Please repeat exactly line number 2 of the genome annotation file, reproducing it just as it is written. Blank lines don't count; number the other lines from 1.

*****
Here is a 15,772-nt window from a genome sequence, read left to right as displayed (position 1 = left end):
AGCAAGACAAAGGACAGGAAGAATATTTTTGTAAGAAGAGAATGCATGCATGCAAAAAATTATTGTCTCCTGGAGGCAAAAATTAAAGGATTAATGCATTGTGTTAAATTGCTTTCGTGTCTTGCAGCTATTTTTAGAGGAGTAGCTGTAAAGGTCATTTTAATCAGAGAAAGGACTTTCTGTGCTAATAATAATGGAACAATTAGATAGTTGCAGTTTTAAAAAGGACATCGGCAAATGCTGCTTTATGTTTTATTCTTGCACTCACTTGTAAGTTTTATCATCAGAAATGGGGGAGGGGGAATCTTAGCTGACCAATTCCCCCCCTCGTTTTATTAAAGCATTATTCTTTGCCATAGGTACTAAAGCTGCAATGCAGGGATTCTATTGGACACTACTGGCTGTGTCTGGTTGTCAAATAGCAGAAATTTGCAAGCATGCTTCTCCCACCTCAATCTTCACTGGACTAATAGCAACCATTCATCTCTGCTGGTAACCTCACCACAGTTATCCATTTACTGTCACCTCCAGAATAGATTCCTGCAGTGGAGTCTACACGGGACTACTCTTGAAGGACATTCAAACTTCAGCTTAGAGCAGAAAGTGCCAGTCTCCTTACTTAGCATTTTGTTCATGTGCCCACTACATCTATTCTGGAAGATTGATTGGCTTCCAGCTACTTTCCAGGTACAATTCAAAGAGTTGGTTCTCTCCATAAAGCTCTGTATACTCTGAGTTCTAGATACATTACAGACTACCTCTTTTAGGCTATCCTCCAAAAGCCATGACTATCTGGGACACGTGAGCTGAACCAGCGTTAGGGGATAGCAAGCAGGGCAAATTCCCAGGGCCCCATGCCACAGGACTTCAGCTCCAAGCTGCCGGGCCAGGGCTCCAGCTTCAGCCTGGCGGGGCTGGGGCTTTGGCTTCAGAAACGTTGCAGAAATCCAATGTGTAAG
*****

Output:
AGCAAGACAAAGGACAGGAAGAATATTTTTGTAAGAAGAGAATGCATGCATGCAAAAAATTATTGTCTCCTGGAGGCAAAAATTAAAGGATTAATGCATTGTGTTAAATTGCTTTCGTGTCTTGCAGCTATTTTTAGAGGAGTAGCTGTAAAGGTCATTTTAATCAGAGAAAGGACTTTCTGTGCTAATAATAATGGAACAATTAGATAGTTGCAGTTTTAAAAAGGACATCGGCAAATGCTGCTTTATGTTTTATTCTTGCACTCACTTGTAAGTTTTATCATCAGAAATGGGGGAGGGGGAATCTTAGCTGACCAATTCCCCCCCTCGTTTTATTAAAGCATTATTCTTTGCCATAGGTACTAAAGCTGCAATGCAGGGATTCTATTGGACACTACTGGCTGTGTCTGGTTGTCAAATAGCAGAAATTTGCAAGCATGCTTCTCCCACCTCAATCTTCACTGGACTAATAGCAACCATTCATCTCTGCTGGTAACCTCACCACAGTTATCCATTTACTGTCACCTCCAGAATAGATTCCTGCAGTGGAGTCTACACGGGACTACTCTTGAAGGACATTCAAACTTCAGCTTAGAGCAGAAAGTGCCAGTCTCCTTACTTAGCATTTTGTTCATGTGCCCACTACATCTATTCTGGAAGATTGATTGGCTTCCAGCTACTTTCCAGGTACAATTCAAAGAGTTGGTTCTCTCCATAAAGCTCTGTATACTCTGAGTTCTAGATACATTACAGACTACCTCTTTTAGGCTATCCTCCAAAAGCCATGACTATCTGGGACACGTGAGCTGAACCAGCGTTAGGGGATAGCAAGCAGGGCAAATTCCCAGGGCCCCATGCCACAGGACTTCAGCTCCAAGCTGCCGGGCCAGGGCTCCAGCTTCAGCCTGGCGGGGCTGGGGCTTTGGCTTCAGAAACGTTGCAGAAATCCAATGTGTAAG